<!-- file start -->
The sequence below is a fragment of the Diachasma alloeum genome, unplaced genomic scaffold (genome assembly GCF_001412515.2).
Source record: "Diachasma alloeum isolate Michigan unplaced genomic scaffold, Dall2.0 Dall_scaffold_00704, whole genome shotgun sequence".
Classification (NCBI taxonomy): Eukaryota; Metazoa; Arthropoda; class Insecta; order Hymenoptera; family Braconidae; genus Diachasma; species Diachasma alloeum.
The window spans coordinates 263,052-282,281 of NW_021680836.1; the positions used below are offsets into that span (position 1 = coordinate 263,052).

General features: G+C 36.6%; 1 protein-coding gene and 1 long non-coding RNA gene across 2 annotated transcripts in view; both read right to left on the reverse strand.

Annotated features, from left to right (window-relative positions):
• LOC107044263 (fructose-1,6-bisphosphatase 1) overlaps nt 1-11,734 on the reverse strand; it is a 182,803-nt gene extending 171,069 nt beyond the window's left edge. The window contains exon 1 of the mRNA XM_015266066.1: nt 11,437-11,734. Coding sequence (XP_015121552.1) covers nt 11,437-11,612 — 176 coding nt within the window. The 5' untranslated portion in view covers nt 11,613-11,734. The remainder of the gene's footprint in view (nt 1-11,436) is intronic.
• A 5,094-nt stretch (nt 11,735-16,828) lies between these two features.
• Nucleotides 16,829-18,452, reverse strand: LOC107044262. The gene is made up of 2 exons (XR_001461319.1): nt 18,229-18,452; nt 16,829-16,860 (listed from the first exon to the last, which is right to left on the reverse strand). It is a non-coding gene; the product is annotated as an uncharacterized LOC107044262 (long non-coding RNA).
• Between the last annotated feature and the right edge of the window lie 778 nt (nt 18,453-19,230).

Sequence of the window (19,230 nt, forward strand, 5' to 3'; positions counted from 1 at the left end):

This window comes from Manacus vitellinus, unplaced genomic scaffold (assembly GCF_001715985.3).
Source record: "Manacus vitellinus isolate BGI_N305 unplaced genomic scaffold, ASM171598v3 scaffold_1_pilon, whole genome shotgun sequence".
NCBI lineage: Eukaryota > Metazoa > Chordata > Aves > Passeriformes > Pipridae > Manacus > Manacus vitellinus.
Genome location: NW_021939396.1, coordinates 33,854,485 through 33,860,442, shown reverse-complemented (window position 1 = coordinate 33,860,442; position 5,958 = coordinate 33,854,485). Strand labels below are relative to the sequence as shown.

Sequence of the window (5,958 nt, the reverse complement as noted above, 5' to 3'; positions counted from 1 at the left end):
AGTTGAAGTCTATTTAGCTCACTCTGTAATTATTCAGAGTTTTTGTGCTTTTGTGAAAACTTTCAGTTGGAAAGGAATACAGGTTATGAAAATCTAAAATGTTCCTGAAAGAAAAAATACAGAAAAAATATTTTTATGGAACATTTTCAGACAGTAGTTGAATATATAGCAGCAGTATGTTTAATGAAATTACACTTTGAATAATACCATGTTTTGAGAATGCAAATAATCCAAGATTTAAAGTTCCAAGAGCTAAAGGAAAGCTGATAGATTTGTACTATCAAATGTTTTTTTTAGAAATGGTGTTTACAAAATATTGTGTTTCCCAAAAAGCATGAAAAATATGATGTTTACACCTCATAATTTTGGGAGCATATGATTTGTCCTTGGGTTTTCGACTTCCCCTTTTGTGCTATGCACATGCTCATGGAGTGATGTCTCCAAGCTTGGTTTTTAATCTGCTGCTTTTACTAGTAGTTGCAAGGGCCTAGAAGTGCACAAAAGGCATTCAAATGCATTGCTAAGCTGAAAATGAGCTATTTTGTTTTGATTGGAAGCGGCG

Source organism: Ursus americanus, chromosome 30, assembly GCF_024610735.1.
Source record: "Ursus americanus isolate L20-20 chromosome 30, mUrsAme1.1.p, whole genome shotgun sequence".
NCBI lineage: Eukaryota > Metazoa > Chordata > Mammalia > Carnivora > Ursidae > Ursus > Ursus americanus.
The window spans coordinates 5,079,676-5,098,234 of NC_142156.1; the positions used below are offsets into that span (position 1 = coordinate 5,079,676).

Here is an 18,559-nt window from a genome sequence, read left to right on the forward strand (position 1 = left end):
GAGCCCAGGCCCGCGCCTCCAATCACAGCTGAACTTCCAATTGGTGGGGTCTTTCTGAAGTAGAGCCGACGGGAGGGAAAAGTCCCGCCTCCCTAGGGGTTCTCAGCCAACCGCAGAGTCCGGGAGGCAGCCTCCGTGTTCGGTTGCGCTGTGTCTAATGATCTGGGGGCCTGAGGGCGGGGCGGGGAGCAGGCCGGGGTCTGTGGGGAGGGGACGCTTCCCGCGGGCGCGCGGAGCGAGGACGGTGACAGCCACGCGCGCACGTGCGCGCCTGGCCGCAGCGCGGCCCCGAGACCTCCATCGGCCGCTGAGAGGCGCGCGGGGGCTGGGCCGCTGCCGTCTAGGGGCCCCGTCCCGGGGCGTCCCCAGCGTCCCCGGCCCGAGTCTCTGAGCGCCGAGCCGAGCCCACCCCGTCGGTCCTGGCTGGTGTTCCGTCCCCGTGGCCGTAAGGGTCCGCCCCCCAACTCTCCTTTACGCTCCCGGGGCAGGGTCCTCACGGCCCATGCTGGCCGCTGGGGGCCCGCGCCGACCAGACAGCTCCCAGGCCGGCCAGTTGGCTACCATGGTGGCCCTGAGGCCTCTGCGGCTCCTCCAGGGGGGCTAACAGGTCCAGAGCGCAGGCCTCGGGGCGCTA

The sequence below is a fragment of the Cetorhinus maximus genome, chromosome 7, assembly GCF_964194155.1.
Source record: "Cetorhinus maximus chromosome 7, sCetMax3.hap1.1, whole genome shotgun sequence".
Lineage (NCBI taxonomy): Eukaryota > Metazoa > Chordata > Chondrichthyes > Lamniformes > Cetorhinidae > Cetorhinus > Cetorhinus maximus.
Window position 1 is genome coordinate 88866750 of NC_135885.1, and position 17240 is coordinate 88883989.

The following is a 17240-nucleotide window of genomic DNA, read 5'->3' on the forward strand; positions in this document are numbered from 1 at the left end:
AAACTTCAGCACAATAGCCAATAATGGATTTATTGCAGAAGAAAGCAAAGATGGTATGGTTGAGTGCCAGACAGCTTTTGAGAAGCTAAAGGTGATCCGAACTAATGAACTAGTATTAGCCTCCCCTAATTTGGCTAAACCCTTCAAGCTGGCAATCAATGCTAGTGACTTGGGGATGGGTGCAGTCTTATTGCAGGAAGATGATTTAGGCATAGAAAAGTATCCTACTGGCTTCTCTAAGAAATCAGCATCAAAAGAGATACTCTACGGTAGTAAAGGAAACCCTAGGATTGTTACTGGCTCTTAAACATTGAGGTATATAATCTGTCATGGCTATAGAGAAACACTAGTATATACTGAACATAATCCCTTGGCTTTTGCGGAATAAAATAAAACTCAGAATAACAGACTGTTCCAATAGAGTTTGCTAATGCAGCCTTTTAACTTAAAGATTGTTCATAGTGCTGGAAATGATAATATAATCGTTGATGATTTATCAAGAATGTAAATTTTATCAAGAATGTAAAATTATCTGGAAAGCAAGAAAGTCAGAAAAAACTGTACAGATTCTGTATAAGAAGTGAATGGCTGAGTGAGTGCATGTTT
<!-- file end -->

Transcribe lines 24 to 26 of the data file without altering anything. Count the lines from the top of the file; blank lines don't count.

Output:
The sequence below is a fragment of the Cetorhinus maximus genome, chromosome 7, assembly GCF_964194155.1.
Source record: "Cetorhinus maximus chromosome 7, sCetMax3.hap1.1, whole genome shotgun sequence".
Lineage (NCBI taxonomy): Eukaryota > Metazoa > Chordata > Chondrichthyes > Lamniformes > Cetorhinidae > Cetorhinus > Cetorhinus maximus.